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Old Jul 24, 2006, 8:28 PM   #1
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Hey all, my last question on DSLR lasted 17 posts before I got it right, but this one is a bit simpler, haha.

Anyways, I was wondering how many different kinds of lenses there are. Like I know that not all lenses will work with a certain camera. So are there just 2 different brands of lenses? How do you know which will work with a certain camera?

Thanks, Keilan
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Old Jul 24, 2006, 10:23 PM   #2
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if you go with canon there are canon lenses if you go with nikon there are nikon lenses... of course there are 3rd party lenses such as tamron and sigma and tokina... there are some cheap worthless ones also like the opteka 800-1600mm lenses...

all manufactuerers have a certain mount for their lenses, so when you buy a lens it must be equipped with the mount of you camera make...

-Logan

PS i hope this answered your question

PSS (edit) just reread your question... their are quite a bit of lenses to choose from... from http://sigmaphoto.com/lenses/lenses_all.asp, http://www.thkphoto.com/products/tokina/index.html, http://www.tamron.com/lenses/default-photo.asp

those are the only 3 third party manufactuerers that i am aware of that are generally accepted...

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Old Jul 24, 2006, 10:28 PM   #3
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Thanks Logan, that does answer my question, although you did leave me with another one:lol:

Those Opteka lenses, I googled it quickly and found one, a 650-1300mm one for $300. That sets off some alarms right there of course, that is the furthest zoom I have ever seen in a lens, and that is REALLY cheap, so there is obviously something fishy about that lens, but what is it?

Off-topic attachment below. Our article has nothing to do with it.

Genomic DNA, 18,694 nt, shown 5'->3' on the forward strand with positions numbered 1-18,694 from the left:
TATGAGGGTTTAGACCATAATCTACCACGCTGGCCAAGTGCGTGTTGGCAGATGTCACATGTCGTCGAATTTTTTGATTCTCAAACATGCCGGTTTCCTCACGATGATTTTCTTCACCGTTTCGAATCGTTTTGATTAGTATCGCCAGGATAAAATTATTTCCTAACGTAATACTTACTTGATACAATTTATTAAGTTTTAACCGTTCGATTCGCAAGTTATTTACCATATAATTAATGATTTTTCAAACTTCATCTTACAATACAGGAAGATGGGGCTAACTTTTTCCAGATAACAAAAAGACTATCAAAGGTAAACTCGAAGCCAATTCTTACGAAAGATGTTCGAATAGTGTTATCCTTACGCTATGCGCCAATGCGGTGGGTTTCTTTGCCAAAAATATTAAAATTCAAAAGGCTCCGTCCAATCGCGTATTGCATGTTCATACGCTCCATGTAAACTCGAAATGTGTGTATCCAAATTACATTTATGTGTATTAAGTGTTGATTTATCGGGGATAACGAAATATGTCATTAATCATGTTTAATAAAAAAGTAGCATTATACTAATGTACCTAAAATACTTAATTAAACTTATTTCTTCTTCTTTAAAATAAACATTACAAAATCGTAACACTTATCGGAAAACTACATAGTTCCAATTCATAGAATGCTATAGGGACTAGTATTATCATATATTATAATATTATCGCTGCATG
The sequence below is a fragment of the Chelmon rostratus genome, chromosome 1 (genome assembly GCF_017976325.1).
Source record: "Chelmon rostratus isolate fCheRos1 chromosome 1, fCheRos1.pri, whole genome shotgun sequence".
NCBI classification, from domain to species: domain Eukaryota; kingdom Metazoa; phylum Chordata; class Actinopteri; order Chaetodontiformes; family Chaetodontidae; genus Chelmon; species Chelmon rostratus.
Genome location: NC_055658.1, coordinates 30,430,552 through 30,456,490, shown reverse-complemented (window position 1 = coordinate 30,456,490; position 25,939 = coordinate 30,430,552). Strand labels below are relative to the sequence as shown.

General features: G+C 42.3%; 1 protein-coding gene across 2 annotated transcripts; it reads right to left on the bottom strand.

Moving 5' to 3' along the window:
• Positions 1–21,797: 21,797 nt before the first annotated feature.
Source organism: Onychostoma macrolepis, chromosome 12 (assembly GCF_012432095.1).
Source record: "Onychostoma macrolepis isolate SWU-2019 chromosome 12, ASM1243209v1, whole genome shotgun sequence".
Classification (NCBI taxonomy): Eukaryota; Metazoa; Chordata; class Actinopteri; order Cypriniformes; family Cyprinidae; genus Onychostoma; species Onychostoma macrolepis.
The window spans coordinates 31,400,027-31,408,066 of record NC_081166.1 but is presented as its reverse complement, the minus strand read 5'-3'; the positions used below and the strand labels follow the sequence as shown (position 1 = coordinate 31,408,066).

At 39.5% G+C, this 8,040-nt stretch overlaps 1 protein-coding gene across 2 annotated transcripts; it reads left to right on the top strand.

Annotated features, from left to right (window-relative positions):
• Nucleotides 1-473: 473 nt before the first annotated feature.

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Old Jul 24, 2006, 10:53 PM   #4
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poor glass, manual focus, small apertures, t-mount adapters to attach to camera, 'nuff said

-Logan


PS just think about it, any lens this cheap hasto suffer from distortions (barrel, pincushion, chromatic aberations) and to produce a soft image.

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Old Jul 24, 2006, 11:18 PM   #5
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Ya, as nice at that kind of telephoto would be, that lens does sound like crap. I would never take a deal like that without some serious research first anyways.
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Old Jul 26, 2006, 12:27 PM   #6
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Another page that has lens info is:
www.canoneos.com

For just a touch more info....
lenses are generally grouped into a few catagories:
less than 20mm = ultra-wide angles
20mm to 40mm'ish = wide angles
40mm'ish to 80mm'ish = "standard" (I think that is the term people use)
80mm'ish to 400mm = telephoto
greater than 400mm = super-telephoto

These are only rough measurements, and they are not hard-and-fast rules. Just sorta what I worked up in my head right now. I don't feel comfortable with calling a 400mm lens a "telephoto" (seems kinda long, should it be super?) but people generally accept that over 400 is clearly "super" telephoto.

What you should really think about them as is what you'll use them for:
something wider than 20mm is really quite wide. This is for buildings, wide landscapes and such.
wide angles can be for group photos, maybe a car up close, smaller buildings.
standard lenses are often for portraits or candids
telephots have a wide variety of uses. sports, portraits at a distance, but also landscapes when you can't physically get closer
super-telephotos are for wildlife, sports... really distant shots.

And I haven't touched on macro or tilt-shit lenses.

Oh.... I don't know what your standards are, mine are quite high. I generally wouldn't consider a lens, other than specific Sigma lenses, that wasn't made by the manufacturer of the camera (I own Canon gear.) Tamron makes a few good wide angle lenses, but that is the exception.

But the reality is that when picking a lens is what you'll use it for and what is a good lens for the money you're willing to spend.

Oh, and of course the crop factor of the sensor changes what a wide angle lens really is. I have the 17-40 f4. I like it a lot, but don't use it often. I got it because I wouldn't take pictures of large trees at 28mm. With the 1.6x crop factor of the Canon 10D, it wasn't "wide" enough. So I went wider. You'll have the same issue with whatever you have... take into account the sensor size.

Eric
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